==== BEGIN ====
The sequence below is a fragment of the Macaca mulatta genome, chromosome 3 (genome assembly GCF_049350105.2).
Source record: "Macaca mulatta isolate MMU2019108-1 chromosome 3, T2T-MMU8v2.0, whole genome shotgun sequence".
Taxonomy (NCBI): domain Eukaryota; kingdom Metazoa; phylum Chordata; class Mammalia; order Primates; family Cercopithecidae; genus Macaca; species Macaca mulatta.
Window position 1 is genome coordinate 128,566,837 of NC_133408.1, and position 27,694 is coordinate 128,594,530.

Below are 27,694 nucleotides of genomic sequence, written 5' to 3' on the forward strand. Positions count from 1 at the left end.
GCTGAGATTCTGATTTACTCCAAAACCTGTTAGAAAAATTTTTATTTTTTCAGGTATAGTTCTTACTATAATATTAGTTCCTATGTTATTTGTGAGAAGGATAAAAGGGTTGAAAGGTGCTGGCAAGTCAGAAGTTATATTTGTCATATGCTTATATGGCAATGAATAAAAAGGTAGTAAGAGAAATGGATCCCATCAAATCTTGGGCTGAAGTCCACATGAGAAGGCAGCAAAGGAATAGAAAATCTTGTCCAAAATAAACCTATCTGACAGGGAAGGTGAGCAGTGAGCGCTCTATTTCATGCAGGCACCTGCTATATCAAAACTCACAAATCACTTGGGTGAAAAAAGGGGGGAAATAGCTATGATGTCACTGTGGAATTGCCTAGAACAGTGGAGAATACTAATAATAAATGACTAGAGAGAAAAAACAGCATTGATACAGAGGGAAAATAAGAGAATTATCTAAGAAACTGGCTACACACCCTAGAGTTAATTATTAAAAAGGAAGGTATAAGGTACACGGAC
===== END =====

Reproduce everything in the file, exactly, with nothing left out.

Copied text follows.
The sequence below is a fragment of the Macaca mulatta genome, chromosome 3 (genome assembly GCF_049350105.2).
Source record: "Macaca mulatta isolate MMU2019108-1 chromosome 3, T2T-MMU8v2.0, whole genome shotgun sequence".
Taxonomy (NCBI): domain Eukaryota; kingdom Metazoa; phylum Chordata; class Mammalia; order Primates; family Cercopithecidae; genus Macaca; species Macaca mulatta.
Window position 1 is genome coordinate 128,566,837 of NC_133408.1, and position 27,694 is coordinate 128,594,530.

Below are 27,694 nucleotides of genomic sequence, written 5' to 3' on the forward strand. Positions count from 1 at the left end.
GCTGAGATTCTGATTTACTCCAAAACCTGTTAGAAAAATTTTTATTTTTTCAGGTATAGTTCTTACTATAATATTAGTTCCTATGTTATTTGTGAGAAGGATAAAAGGGTTGAAAGGTGCTGGCAAGTCAGAAGTTATATTTGTCATATGCTTATATGGCAATGAATAAAAAGGTAGTAAGAGAAATGGATCCCATCAAATCTTGGGCTGAAGTCCACATGAGAAGGCAGCAAAGGAATAGAAAATCTTGTCCAAAATAAACCTATCTGACAGGGAAGGTGAGCAGTGAGCGCTCTATTTCATGCAGGCACCTGCTATATCAAAACTCACAAATCACTTGGGTGAAAAAAGGGGGGAAATAGCTATGATGTCACTGTGGAATTGCCTAGAACAGTGGAGAATACTAATAATAAATGACTAGAGAGAAAAAACAGCATTGATACAGAGGGAAAATAAGAGAATTATCTAAGAAACTGGCTACACACCCTAGAGTTAATTATTAAAAAGGAAGGTATAAGGTACACGGAC